Brought picked on poult home from work, advice needed


In the Brooder
Apr 12, 2015
First off, as a manager at a local farm supply store, and a chicken mommy for the first time in 15 years, the knowledge I've gained from this incredible community has been so helpful at both home and "the office". That being said, my knowledge of turkey husbandry is non existent.

This morning while tending to the brooder at work, I discovered one of the turkey poults had been picked on by his cage mates. He/she had bloody feathers and was acting pretty lethargic. I immediately applied some pick-no-more and isolated it into a section by itself. Since my chickens have graduated to their big girl digs outside, I decided to bring this baby home for some TLC. He/she has perked up and is eating and drinking, normal looking stools. What advice can you give regarding general turkey care and especially care to him/hers wings. No active bleeding or anything. I have already learned that housing them with my chickens is not a good idea, and that pine shavings should be avoided due to possible food confusion. I promised my husband we'd be only a temporary home, but my heart strings are already tugged for this little baby, so sweet...much sweeter than my girls. Our poultry comes from Hoffman Hatchery in PA and my only knowledge on his/her breed is that (s)he is a white poult.
Heya, I just saw your posting. My son saw a little turkey at our local feed store today and begged his dad to get it for him so I have a little baby boy here and no knowledge how to care for him, any advice?
Hi, I wish I had more advice, but so far I have been caring for my poult in basically the same manner in which I took care of my chicks. My biggest question at this point, is what would be best to feed my baby. He's been eating the same start n grow that my chickens eat, I also have turkey starter for him. I'm kind of at a loss because from what I've read the chicken starter isn't high enough in protien, and the turkey starter is designed to bulk them up fast for butchering. This baby, as with my chickens are never going to see a dinner I would love some more insight from other turkey pet owners on how to approach his dietary requirements. Also, I saw that supplements may help him in the long run. I'm not naive to think this guy will be with us for many years, but I want to keep him happy and healthy for what time he does have.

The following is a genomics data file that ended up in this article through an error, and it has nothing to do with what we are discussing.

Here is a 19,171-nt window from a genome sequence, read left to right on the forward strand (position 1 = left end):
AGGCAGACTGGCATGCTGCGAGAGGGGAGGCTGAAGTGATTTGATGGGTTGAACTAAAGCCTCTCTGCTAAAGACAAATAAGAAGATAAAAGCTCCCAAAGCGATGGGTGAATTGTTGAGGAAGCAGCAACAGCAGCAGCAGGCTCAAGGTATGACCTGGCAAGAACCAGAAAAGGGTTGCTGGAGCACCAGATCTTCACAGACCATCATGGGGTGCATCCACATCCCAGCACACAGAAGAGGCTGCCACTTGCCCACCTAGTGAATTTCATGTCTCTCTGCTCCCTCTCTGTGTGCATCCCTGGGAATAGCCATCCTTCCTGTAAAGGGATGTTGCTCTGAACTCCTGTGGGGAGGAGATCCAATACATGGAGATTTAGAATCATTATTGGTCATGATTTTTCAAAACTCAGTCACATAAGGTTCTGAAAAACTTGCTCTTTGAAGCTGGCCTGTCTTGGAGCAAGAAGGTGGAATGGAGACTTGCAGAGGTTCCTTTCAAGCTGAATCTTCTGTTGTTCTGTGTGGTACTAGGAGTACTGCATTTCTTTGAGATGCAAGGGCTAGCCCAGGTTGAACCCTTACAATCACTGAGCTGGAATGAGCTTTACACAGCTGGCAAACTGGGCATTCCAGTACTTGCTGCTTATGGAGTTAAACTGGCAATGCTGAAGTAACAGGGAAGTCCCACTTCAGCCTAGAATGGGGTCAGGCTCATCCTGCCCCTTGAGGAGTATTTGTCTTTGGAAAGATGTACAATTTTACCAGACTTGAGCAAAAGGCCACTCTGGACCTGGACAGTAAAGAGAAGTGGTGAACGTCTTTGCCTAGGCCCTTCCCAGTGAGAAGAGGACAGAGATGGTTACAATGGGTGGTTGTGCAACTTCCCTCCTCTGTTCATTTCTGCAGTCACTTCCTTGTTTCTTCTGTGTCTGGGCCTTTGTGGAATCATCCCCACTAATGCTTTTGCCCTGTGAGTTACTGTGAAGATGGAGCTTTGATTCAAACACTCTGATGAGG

What breed is it?
If its a broad breasted then yes it will not be around for many years unless you put it on a diet.
Heritage and it could be around for many years.
You need to take her off start and grow immediately! It contains antibiotics for chickens that turks simply can't handle. Your chick may be being poisoned. You should get some flock raser. That's what I have my turks on.
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Whatever reason she was weak enough to let the other chicks pick on her (whether it be due to the start n grow, or an injury, or a disease, virus or infection) will not get better until she has the right diet. Her immune system is greatly weakened and in order to fight off whatever is making her lethargic, you needs to get rid of what is causing the weak immune system. That would be my fist step then go from there.
For a broad breasted, I would recommend feeding a more natural diet consisting of leafy greens and bugs and worms for protein instead of the commercial food. Those birds were basically engineered to grow big fast so they can be butchered sooner so there was no need to have them live any longer. Their bodies basically give up on them because they just get so big. Commercial food seems to intentionally bulk up birds. Just make sure you do enough research on the diet you choose so you don't end up with a malnourished bird. Make sure it is well balanced. I would also recommend checking out game bird feed. It may be more natural than commercial feed and maybe it won't bulk her up with any unnecessary weight. Good luck to you and your little girl (or guy)
Thank you for the input, especially regarding the food. I've switched him to the medicated turkey starter. He was getting picked on, I think because his leg had gotten stuck in the brooder. He seems to be doing great now. I will research a more natural diet for him, and look at the game bird maintenance(we sell it at work).
Also just to add, the start n grow I had him on was non medicated, but I realize he does need to be on the medicated turkey starter.

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